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The Best Cross Trainers for Flat Feet

by
author image Sava Tang Alcantara
Sava Tang Alcantara has been a writer and editor since 1988, working as a writer and editor for health publications such as "Let's Live Magazine" and "Whole Life Times." Alcantara specializes in health and fitness and is a certified yoga teacher and personal trainer. She does volunteer work regularly and has taught free public yoga classes in Santa Monica, Calif. since 2002.
The Best Cross Trainers for Flat Feet
A woman running wearing cross trainers. Photo Credit AmmentorpDK/iStock/Getty Images

Cross trainers are athletic shoes that can be used for court sports such as tennis, low mileage jogging and for weight lifting. They are designed to provide stability to the foot and ankle for lateral movements and also the cushioning for jogging and resistance training. The idea is to have a shoe that is appropriate for more than one activity. Were you to train for marathons, however, you’d be better off getting a running shoe designed for that.

You have flat feet if you barely have an arch on the soles of your feet. The best cross-trainers will provide support so that you do not create more foot strain. A natural arch in the foot is created by the plantar fascia muscles of the foot.

Preventing Pronation

Supporting naturally flat feet while doing sports is important, as the arches normally provide a literal springboard. People who are flat-footed may develop postural habits that can predispose them to injuries. For example, if your ankles turn in, or pronate, you can appear to be “knock-kneed” and sometimes experience sensitivity in the inner knees for this reason. In this case, look for a cross-training shoe that provide “stabilizers” on either side of the forefoot that discourage pronation. “Test drive” your shoes by walking around in them and see if you can easily stabilize your feet — that they do not allow your ankles to turn inwards.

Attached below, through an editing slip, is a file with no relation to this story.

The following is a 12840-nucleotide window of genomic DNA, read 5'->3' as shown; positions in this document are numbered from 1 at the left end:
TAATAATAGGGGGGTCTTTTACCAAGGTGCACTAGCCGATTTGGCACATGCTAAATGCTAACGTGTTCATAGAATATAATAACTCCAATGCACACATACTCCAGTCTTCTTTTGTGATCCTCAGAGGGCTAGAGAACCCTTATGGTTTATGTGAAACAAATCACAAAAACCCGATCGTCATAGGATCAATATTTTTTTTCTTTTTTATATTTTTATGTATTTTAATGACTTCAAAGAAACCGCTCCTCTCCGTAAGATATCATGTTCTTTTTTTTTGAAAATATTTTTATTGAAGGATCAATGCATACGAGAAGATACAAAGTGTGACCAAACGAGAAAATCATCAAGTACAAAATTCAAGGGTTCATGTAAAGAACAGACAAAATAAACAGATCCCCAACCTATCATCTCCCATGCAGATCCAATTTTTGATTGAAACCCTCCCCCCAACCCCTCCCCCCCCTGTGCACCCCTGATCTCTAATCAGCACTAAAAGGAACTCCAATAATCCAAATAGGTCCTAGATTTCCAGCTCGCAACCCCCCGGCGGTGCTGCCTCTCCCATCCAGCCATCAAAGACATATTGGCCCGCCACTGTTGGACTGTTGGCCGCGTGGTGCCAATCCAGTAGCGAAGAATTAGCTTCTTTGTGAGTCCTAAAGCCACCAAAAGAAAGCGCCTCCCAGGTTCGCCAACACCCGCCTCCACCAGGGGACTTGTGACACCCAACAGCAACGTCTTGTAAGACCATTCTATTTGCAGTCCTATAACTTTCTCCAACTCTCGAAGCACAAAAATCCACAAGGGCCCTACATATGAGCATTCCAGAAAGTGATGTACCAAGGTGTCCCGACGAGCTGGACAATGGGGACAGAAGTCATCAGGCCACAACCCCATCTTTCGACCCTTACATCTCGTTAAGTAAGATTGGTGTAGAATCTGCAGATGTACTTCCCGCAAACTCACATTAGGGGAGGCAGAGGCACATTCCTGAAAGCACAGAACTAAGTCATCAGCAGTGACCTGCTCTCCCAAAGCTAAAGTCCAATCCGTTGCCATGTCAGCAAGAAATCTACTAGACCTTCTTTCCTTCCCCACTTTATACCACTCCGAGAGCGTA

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Suppose You Supinate?

Being flat-footed may also make you prone to having your ankles roll out, or supinate. This can be embarrassing if you are wearing street shoes and step off a curb and your ankle rolls out, causing you to turn your ankle. This can be corrected with therapeutic exercises and wearing appropriately designed shoes. In a cross-training shoe, look for a “stabilizing wedge” that is visible from the side of the shoe. This will be obvious and many cross trainers will be advertised as helping to prevent pronation. The wedge will help stop your ankles from rolling out. Again, walk or even lightly jog around the store in the cross trainers before buying them, to make certain you cannot roll your ankles out. For sports such as basketball, tennis or running, having this kind of lateral stability is especially important.

Lateral Support

Look for a lower heel in a cross trainer if you are going to jog in them. Some running shoes that are highly cushioned for a lightweight runner will have a highly stacked, taller heel. In that kind of shoe, you will feel tipped forward: the downside is that kind of shoe has very poor lateral support and stability. For jogging of less than 20 miles per week, you can generally use a cross trainer that has a low heel and appropriate cushioning in the mid sole for flat feet.

Look for Medial Arch Support

For resistance training, tennis, basketball and running, you are bearing weight into all the joints. For a flat-footed athlete, look for a cross trainer that has a mid sole that will lift your natural arch up. When you are wearing the cross trainer, it will feel as if the floor has been lifted up to meet your feet. Most athletic shoes come with a removable shoe insert — use it or replace it with an even more supportive shoe insert designed for athletic use. The idea is to provide your flat feet with medial arch support to reduce creating foot strain.

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